Setting the naming conventions during site map creation is an important part of the process. Naming conventions, once set, will help to determine the organization of the project (from content/asset organization to HTML production and application building.) There are two types of naming conventions that should be addressed: Organizational (numeric) and URL conventions. Organizational naming is a manner of applying a numeric or alphanumeric convention to the site map One effective method designates the home page as 0.0 and the primary sections are 1.0, 2.0, 3.0 and so on. Sub sections under primary pages are 1.1, 1.2, 1.3 and so on. This hierarchy of organization can be applied to content (text files and images) as a way to quickly and easily identify where a piece of content goes. Pages should be given traditional URL names as well, which can be based on the production team's preference.

 

Addressing Functional Areas
The version of the site map we outline in this stage is not a functional specification document, although it can effectively show where functionality appears from a user's perspective. This includes features such as user login and registration. Decision trees can also be shown, such as showing a preregistered user path vs. an unregistered new user. For complex functionality such as e-commerce and search features, a basic path can be shown. The engineering team who will be handling the actual programming and database creation will usually be handling technical specifications and details on an interrelated development track that should be driven by the user-centric design specifications discussed here (Note: we will cover these processes in future additions to this site). Project managers or engineers working on the project will generally use the site map as a guide. Changes made to the site map need to be communicated regularly as they might affect both the design and development process.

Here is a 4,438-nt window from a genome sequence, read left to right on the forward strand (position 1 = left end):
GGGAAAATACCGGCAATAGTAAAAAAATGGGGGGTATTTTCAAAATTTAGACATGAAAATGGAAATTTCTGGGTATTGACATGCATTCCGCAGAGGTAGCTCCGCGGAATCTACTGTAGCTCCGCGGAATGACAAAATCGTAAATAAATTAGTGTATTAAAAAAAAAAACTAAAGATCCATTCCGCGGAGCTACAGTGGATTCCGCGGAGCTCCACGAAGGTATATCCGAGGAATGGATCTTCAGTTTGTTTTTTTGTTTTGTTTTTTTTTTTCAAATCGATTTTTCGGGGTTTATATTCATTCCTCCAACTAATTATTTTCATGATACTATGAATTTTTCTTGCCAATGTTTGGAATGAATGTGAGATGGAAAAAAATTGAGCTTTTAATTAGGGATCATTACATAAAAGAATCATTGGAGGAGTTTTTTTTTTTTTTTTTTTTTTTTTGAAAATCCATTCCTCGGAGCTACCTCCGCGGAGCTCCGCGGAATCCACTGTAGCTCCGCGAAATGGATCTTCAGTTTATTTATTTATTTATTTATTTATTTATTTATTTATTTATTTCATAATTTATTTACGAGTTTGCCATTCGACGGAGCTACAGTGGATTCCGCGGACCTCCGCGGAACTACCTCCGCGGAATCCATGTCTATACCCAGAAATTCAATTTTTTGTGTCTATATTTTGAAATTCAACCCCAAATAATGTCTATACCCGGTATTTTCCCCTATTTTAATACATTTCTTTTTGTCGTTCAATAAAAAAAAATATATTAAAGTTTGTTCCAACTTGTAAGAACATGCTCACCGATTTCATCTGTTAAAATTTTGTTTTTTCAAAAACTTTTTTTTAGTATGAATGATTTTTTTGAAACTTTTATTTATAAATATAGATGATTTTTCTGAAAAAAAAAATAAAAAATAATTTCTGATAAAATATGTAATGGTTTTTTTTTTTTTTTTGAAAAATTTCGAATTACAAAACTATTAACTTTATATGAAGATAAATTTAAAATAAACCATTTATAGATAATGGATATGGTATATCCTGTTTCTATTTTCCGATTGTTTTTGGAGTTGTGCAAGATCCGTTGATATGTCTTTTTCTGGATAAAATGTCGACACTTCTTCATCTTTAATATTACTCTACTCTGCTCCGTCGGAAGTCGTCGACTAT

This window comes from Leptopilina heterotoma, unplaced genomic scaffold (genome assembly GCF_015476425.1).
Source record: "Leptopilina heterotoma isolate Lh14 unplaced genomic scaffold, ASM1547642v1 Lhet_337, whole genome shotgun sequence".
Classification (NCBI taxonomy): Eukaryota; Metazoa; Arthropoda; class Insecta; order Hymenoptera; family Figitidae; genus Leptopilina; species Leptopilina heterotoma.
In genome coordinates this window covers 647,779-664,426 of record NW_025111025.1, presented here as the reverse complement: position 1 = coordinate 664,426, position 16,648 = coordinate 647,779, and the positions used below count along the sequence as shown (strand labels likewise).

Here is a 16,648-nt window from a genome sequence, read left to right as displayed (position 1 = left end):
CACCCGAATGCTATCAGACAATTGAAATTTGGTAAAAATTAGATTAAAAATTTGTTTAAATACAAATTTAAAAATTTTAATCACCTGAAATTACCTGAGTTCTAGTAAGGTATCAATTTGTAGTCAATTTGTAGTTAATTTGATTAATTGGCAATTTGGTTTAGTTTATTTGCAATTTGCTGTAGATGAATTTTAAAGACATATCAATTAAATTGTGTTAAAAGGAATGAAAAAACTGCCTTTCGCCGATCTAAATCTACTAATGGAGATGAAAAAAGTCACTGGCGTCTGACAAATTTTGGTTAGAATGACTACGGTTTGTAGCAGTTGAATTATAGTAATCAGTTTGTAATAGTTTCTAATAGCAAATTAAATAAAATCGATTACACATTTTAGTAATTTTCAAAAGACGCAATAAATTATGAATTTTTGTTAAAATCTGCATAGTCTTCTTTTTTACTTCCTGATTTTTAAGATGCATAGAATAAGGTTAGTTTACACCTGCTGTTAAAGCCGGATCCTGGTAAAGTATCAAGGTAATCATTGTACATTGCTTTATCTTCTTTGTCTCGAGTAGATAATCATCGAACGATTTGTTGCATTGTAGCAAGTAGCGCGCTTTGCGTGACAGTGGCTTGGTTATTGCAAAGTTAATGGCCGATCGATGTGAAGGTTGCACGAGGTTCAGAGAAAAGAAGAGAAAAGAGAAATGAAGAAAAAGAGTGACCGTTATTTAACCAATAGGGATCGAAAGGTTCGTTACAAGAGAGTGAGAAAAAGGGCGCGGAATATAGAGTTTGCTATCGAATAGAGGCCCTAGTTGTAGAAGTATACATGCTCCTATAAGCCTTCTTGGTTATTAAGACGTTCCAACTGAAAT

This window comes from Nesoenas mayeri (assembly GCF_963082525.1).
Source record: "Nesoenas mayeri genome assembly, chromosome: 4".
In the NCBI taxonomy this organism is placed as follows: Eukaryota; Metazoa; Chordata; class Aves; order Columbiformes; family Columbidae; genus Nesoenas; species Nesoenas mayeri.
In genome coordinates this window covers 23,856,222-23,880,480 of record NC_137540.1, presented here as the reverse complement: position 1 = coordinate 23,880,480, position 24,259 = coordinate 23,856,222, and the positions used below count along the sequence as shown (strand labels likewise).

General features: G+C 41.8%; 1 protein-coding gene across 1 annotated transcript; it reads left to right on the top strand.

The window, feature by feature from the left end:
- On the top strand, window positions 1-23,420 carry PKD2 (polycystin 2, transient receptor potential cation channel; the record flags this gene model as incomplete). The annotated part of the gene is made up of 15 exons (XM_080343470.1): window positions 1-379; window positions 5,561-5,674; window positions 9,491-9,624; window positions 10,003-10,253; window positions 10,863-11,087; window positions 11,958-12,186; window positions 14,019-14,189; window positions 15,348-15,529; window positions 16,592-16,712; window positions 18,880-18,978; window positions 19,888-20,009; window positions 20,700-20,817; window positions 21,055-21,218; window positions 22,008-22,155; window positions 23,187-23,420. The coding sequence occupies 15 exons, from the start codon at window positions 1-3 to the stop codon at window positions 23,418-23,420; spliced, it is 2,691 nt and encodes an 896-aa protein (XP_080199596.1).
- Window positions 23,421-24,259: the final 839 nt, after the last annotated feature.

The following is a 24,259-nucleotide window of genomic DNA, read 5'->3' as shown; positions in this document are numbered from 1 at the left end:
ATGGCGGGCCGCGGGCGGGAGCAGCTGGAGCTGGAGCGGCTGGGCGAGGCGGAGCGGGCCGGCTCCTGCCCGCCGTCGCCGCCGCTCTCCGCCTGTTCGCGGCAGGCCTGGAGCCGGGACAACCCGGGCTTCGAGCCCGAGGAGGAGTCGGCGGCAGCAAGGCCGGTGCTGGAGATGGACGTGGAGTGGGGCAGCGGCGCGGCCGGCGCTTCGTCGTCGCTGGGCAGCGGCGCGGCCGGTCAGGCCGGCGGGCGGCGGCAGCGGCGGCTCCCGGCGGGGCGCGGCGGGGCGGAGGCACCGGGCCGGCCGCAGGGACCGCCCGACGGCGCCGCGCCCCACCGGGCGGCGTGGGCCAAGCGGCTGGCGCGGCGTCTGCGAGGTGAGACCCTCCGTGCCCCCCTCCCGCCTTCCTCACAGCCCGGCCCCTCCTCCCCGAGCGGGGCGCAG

Full Site Mapping
Mapping out a large site with hundreds of pages can be a slightly intimidating process (to say the least). Showing all links may cause such a mess that you can't tell which page is linking to which. Keep it simple. Map out as much as time and budget allow—taking into consideration that this site map will be used not only to map out content, but also to provide production with a visual check list during the HTML production and programming process.
 
Design Shops—Charge For Additions and Deletions
If the client makes any changes to the content or structure of the site after it is signed off it is grounds for an AC (additional charge). Any changes, whether taking away or adding pages or sections to the site map, especially late in the game (after HTML production and programming has already begun) take you a step back in the process and must be recognized as a change in scope.

 

 

 

 

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Overview
Analyzing Your Industry
Understanding Your Audience
 Define
Overview
Goals and Objectives
Creating a Project Plan
Establishing Requirements
Housekeeping
 Structure
Overview
Content
Site View
Screen View
User View
Design and Prototype
 Build and Test
Overview
Pre-Production
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Testing